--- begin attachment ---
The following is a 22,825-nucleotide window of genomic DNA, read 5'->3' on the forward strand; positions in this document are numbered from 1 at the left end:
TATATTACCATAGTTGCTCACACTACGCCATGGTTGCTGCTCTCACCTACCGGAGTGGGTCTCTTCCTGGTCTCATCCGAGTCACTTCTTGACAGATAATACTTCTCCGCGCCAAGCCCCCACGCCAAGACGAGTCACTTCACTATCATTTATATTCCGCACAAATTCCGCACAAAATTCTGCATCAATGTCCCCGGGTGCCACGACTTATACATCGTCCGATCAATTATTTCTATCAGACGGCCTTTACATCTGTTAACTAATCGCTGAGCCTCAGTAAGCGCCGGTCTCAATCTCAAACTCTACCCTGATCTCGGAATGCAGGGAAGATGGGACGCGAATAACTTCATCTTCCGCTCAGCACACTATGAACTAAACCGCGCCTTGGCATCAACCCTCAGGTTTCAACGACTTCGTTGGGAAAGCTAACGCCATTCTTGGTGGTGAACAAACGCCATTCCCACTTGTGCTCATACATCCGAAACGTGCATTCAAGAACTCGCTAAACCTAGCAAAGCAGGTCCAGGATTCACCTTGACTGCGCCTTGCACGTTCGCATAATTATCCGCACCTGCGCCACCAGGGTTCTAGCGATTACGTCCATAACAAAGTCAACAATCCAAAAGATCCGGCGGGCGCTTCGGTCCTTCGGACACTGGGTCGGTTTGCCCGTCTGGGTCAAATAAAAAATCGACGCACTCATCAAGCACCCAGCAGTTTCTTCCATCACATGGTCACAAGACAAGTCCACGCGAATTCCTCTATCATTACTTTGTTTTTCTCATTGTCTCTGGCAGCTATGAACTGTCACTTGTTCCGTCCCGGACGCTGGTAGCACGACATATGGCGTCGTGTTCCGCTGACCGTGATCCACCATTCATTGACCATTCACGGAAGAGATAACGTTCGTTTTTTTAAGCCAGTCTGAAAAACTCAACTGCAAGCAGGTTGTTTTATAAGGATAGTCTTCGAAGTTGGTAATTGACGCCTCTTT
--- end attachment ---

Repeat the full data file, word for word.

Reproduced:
The following is a 22,825-nucleotide window of genomic DNA, read 5'->3' on the forward strand; positions in this document are numbered from 1 at the left end:
TATATTACCATAGTTGCTCACACTACGCCATGGTTGCTGCTCTCACCTACCGGAGTGGGTCTCTTCCTGGTCTCATCCGAGTCACTTCTTGACAGATAATACTTCTCCGCGCCAAGCCCCCACGCCAAGACGAGTCACTTCACTATCATTTATATTCCGCACAAATTCCGCACAAAATTCTGCATCAATGTCCCCGGGTGCCACGACTTATACATCGTCCGATCAATTATTTCTATCAGACGGCCTTTACATCTGTTAACTAATCGCTGAGCCTCAGTAAGCGCCGGTCTCAATCTCAAACTCTACCCTGATCTCGGAATGCAGGGAAGATGGGACGCGAATAACTTCATCTTCCGCTCAGCACACTATGAACTAAACCGCGCCTTGGCATCAACCCTCAGGTTTCAACGACTTCGTTGGGAAAGCTAACGCCATTCTTGGTGGTGAACAAACGCCATTCCCACTTGTGCTCATACATCCGAAACGTGCATTCAAGAACTCGCTAAACCTAGCAAAGCAGGTCCAGGATTCACCTTGACTGCGCCTTGCACGTTCGCATAATTATCCGCACCTGCGCCACCAGGGTTCTAGCGATTACGTCCATAACAAAGTCAACAATCCAAAAGATCCGGCGGGCGCTTCGGTCCTTCGGACACTGGGTCGGTTTGCCCGTCTGGGTCAAATAAAAAATCGACGCACTCATCAAGCACCCAGCAGTTTCTTCCATCACATGGTCACAAGACAAGTCCACGCGAATTCCTCTATCATTACTTTGTTTTTCTCATTGTCTCTGGCAGCTATGAACTGTCACTTGTTCCGTCCCGGACGCTGGTAGCACGACATATGGCGTCGTGTTCCGCTGACCGTGATCCACCATTCATTGACCATTCACGGAAGAGATAACGTTCGTTTTTTTAAGCCAGTCTGAAAAACTCAACTGCAAGCAGGTTGTTTTATAAGGATAGTCTTCGAAGTTGGTAATTGACGCCTCTTT